(a) Origins & Development of Racial Thought in the Occident
(a.1) Purpose of the Inquiry
Racial identity is without question one of the single most important questions of any age for, to quote the historian Richard Carrier1, “All politics is identity politics2” and race is central to identity; indeed, the fountainhead thereof. The implications of this can scarcely be overstated, for it necessitates a wholesale revision of nearly every single facet of contemporary social thought. Since times immemorial race (whether explicitly stated or not) has played a essential role in the development, coherence, solidarity and purpose of human societies. Yet, despite the centrality of race, there are few words more dreadful to the ears of the modern man; especially the modern western man. He is not nearly modern enough! For it is something of a now aged heresy to speak freely and plainly about issues of collective distinction, despite how empirical the inquiry thereinto, whether that is between old and young, rich and poor or men and women; yet few issues draw more heaps of scorn, derision and outright madness than that of biological reality. Consider the following question and answer segment from a English Language Learners thread on ell.stackexchange.com:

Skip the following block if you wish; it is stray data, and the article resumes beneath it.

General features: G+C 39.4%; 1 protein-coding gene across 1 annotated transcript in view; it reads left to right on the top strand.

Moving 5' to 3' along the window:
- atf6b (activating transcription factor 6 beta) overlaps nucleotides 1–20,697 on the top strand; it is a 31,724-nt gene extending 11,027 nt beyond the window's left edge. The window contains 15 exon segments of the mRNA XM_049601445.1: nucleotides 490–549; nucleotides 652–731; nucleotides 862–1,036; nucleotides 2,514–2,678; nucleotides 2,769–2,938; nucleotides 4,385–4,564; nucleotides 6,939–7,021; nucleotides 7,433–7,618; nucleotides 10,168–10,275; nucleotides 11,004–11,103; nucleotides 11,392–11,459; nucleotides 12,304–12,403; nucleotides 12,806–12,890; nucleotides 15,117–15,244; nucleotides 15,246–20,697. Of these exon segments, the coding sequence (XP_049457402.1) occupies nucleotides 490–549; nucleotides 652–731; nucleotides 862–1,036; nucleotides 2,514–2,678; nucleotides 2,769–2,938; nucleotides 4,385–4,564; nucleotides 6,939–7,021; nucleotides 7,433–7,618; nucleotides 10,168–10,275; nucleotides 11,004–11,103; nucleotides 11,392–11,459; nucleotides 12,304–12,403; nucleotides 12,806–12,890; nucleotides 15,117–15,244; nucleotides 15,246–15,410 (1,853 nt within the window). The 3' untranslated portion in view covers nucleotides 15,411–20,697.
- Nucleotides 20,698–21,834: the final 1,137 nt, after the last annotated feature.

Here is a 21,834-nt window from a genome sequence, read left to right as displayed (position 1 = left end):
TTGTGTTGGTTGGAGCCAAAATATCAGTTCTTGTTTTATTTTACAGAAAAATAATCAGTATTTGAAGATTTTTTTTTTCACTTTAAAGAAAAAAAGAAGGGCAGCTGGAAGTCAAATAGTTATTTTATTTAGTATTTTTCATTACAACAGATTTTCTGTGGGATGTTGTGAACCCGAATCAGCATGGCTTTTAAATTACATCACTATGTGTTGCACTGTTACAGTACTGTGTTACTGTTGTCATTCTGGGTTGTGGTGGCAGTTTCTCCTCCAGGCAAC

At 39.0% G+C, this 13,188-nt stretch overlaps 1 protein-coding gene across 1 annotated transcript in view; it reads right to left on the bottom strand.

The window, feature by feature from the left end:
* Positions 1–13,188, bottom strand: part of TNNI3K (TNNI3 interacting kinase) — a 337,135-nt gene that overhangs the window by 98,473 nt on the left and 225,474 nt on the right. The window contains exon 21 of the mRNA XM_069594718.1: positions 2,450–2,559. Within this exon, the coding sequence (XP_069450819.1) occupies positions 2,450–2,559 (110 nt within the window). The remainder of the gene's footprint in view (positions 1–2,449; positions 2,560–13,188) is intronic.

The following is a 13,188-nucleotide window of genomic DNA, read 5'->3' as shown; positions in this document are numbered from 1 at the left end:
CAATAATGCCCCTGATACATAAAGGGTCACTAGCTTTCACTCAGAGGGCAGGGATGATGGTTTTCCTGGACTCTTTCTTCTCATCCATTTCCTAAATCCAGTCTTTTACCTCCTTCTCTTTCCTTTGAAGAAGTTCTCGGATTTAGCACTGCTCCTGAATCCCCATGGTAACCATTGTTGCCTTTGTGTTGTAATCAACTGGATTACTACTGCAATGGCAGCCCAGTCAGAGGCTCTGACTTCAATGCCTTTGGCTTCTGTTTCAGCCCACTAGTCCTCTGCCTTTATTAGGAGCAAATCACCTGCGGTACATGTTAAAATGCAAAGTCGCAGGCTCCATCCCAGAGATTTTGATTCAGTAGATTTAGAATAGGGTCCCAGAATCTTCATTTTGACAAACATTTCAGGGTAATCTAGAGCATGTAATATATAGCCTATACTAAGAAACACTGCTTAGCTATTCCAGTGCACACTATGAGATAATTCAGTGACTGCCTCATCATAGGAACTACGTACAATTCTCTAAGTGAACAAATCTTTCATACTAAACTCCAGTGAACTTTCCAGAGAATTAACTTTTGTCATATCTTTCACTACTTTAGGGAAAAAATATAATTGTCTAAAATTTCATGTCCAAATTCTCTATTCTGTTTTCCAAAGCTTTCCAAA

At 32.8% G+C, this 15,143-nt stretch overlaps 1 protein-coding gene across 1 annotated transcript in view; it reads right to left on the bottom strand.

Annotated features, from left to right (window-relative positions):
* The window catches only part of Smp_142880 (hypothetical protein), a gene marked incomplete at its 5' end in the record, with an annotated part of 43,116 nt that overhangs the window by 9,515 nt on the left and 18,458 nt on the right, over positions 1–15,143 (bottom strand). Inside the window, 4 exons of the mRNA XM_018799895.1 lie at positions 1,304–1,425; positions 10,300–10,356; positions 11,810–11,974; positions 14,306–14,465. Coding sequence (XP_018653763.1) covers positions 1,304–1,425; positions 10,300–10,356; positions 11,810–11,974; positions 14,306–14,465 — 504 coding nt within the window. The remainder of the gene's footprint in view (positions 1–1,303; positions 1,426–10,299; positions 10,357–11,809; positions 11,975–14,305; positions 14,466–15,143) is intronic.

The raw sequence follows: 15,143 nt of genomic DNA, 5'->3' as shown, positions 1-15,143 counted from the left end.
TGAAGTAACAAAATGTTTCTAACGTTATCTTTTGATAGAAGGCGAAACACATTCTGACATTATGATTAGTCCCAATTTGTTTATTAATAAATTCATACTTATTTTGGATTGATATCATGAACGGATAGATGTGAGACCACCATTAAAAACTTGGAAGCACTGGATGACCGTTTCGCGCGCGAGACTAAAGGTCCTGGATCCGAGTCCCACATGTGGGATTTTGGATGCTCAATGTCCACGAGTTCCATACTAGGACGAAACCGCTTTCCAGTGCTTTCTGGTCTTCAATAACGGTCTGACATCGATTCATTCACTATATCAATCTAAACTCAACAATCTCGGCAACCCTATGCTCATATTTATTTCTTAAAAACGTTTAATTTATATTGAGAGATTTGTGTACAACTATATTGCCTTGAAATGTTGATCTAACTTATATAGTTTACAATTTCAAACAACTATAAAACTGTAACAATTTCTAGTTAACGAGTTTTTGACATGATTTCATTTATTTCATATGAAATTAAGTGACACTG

I encountered this question on the Worldbuilding SE : “If there are several races with very distinct appearances (e.g. Nordic-pale vs. Arabic-tan skin, red vs. black hair, etc.), how much space / natural barriers do I need between their homelands to justify these distinctions?” In this case, what is the best word to use in English? Is ethnicity best suited for his question?
Vincent, Nov. 3, 2014 at 20:42.
Race has such a potentially negative connotation that I don’t want to touch this question with a ten foot pole. However, in cases such as ancient history or non-generic race (Nordic-pale instead of black / white) or race not defined primarily by color (color here is just a part of the race, hair color being another), race is often used without any negative connotations.
Millie Smith, Nov. 3, 2014 at 20:58.
Ms. Smith’s declaration of not wanting to “touch this question with a ten foot pole” is emblematic of the way many westerners, especially those who live in liberal democracies tend to behave in reaction to the issue of race; it is simply taboo (even via the safety of the internet) and if one wishes to speak of it at all one had best do it only in relation to “ancient history.”